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Geocaching NSW: About geocaching

HTML for cache pages

If you’re tired of your geocache listing page looking dull and drab, there are a number of ways you can add colour and formatting.

The simplest approach is to use either a word processor (e.g. Microsoft Word) or an HTML editor (e.g. Dreamweaver) to design your page and save as HTML.

Open the .html file using Notepad or TextEdit and copy the text between the lines <BODY> and </BODY>. Unfortunately, most of these programs create surplus HTML coding, which makes later editing cumbersome and time consuming.

An alternative is to learn HTML coding and use Notepad or TextEdit to create your own. Note: make sure you select plain text, not rich text (RTF) when writing your HTML.

Read more: HTML for cache pages

Finding archived caches

Before placing a new geocache, it's worth taking a look at the 'geocaching history' of the location you have in mind. It may be likely that one, or more, geocaches have been placed in the area before but have since been archived. It may be that the area is frequented by muggles, is regularly cleaned by the land manager, or just isn't suitable for a hide. This information can be useful, to avoid your new geocache following the same fate.

While geocaching.com retains the details and logs of archived caches, it isn't easy to find them. Thankfully, geocaching.com.au does. Here is one way in which you can find archived caches in your region.

Read more: Finding archived caches

Tips on hiding

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Some additional points to consider before placing a geocaching (adapted from the The Geocaching Association of Great Britain guidelines.

Read more: Tips on hiding

Geocaching and the police

nswpolice 300x200From time to time, geocachers ask how they should conduct themselves with Police and security personnel. Additionally, Police would like geocachers to understand how they can minimise unnecessary, and often costly, Police involvement.

This article results from discussions with NSW Police, including some involved in "suspicious package" callouts.

Firstly, it is important to remember that police must attend to concerned calls from the public, particularly in this era of heightened alertness. You can reduce the chances of having to explain yourself by considering these guidelines.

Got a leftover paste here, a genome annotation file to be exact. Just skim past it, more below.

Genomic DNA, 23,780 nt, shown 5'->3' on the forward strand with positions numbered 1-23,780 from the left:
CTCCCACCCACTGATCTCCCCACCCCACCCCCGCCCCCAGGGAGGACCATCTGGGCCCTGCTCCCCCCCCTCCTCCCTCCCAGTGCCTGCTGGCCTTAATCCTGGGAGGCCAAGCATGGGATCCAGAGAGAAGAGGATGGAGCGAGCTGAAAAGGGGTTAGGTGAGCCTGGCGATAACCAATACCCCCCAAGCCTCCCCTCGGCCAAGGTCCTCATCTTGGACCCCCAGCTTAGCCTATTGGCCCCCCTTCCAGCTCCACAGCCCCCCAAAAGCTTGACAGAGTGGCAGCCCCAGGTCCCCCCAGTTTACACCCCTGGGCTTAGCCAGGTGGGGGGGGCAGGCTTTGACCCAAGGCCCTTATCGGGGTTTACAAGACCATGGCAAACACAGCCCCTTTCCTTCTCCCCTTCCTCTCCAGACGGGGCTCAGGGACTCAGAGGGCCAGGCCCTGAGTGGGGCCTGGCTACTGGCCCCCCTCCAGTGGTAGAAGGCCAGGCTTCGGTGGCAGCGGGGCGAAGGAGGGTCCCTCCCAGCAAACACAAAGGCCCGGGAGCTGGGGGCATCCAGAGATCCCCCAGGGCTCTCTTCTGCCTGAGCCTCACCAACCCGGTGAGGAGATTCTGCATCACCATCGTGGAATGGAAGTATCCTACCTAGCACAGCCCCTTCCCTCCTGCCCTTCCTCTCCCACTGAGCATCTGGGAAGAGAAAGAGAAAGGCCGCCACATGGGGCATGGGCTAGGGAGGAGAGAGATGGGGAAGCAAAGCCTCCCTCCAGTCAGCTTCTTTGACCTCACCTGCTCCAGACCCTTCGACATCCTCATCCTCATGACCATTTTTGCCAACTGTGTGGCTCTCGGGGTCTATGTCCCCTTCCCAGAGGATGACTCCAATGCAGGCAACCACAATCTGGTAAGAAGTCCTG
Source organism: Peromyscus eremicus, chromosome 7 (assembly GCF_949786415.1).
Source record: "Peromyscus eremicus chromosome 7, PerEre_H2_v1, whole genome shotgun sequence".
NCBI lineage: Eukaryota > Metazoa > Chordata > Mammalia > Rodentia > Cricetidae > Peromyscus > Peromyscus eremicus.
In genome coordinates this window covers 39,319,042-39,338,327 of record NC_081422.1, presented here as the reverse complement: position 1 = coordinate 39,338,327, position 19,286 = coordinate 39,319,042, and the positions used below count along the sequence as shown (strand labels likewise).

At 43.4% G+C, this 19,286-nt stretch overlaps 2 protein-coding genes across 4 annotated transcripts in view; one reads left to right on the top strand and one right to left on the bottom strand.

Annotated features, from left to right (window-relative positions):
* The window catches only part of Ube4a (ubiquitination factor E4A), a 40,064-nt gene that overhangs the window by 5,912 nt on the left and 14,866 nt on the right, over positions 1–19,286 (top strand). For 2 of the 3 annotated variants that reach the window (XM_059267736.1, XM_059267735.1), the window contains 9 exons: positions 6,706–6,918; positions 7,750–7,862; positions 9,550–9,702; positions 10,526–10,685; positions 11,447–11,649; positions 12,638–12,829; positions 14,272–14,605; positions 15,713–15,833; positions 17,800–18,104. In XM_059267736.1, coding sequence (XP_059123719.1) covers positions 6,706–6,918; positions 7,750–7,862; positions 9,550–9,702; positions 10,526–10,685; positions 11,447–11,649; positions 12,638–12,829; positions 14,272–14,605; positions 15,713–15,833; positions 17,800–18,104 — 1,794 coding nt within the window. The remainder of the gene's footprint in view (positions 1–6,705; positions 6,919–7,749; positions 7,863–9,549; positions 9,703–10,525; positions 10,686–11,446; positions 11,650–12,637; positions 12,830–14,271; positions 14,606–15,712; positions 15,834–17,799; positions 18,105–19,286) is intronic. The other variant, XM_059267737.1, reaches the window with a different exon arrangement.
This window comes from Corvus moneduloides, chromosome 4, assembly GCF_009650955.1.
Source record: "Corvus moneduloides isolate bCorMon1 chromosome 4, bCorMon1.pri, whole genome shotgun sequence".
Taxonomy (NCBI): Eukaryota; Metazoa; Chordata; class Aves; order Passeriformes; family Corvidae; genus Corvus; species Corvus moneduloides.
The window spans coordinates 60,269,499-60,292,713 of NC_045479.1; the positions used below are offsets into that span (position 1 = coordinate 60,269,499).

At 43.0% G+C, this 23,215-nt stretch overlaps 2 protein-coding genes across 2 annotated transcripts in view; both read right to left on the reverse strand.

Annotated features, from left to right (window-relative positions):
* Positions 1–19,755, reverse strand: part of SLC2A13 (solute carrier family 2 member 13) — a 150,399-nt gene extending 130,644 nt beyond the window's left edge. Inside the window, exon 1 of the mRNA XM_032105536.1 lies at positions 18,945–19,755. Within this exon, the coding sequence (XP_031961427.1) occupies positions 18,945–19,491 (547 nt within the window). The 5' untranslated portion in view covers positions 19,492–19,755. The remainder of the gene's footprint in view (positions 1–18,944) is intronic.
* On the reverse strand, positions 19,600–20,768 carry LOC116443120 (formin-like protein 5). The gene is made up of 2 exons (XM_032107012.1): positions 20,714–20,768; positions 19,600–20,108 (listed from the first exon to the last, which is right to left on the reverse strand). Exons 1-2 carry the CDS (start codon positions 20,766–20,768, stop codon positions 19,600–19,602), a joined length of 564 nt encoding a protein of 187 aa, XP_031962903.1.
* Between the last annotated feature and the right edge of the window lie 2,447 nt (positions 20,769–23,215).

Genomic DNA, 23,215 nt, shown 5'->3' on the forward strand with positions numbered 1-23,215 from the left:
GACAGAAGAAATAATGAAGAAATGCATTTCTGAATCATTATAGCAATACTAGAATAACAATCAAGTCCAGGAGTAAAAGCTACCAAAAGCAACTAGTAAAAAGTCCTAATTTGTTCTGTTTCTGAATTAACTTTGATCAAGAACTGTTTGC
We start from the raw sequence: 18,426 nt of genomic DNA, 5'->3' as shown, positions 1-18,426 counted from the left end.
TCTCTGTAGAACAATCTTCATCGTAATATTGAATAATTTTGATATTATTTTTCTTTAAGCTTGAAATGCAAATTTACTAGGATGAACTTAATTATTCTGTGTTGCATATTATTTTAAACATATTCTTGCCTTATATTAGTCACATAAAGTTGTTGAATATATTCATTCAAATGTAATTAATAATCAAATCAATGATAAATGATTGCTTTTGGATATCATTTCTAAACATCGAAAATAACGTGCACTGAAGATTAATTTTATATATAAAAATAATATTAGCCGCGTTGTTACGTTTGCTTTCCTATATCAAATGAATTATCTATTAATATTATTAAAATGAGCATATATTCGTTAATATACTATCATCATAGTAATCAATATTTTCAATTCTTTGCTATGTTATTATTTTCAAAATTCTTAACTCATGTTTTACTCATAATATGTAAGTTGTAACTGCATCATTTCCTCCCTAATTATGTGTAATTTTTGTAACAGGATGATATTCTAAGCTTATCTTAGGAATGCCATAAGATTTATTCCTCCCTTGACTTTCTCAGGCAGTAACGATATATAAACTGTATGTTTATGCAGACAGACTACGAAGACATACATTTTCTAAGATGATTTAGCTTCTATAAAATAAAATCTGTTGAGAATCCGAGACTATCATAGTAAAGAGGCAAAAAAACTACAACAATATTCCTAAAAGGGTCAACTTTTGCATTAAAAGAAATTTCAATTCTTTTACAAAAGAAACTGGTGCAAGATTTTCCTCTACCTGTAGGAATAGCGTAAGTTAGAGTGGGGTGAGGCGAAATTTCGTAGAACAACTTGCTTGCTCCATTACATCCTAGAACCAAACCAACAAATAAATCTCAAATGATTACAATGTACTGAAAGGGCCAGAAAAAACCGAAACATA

Read more: Geocaching and the police

Maps for your Garmin GPS

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There are many commercial mapping products on the market, but did you know that there are also a number of free, and legal, maps available for you to download?

This tutorial will take you through a few of the options available, how to upload them to your Garmin GPS and you can make them better.

For most maps you will need:

  • A Windows PC or Mac
  • At least 500 MB of free hard drive space
  • A licensed copy of Garmin Trip and Waypoint Manager, MapSource or CityNavigator (PC), or Garmin RoadTrip and Garmin MapInstall (Mac).

Read more: Maps for your Garmin GPS

Geocaching with Garmin Colorado and Oregon

oregon gpsrThe Garmin Colorado and Oregan GPS receivers have been built with geocaching in mind. Their ability to play Wherigo caches and handle GPX files make it a logical unit for geocachers.

But there are a few things to keep in mind when tranferring GPX files into the unit.

When  you connect the GPS receiver to your computer, it should appear as a mountable drive - similar to an external hard or flash memory drive. Double click on the drive to open it and look for the GPX folder - not the Geocache folder. Drag GPX file containing geocaches, typically a pocket query from Groundspeak or Geocaching Australia, into this folder. Eject or unmount the drive from the computer and restart the unit.

If the geocaches in the GPX do not appear, check that you did not copy across a zip file. A Groundspeak pocket query, by default, are zipped. You must unzip these before copying them across.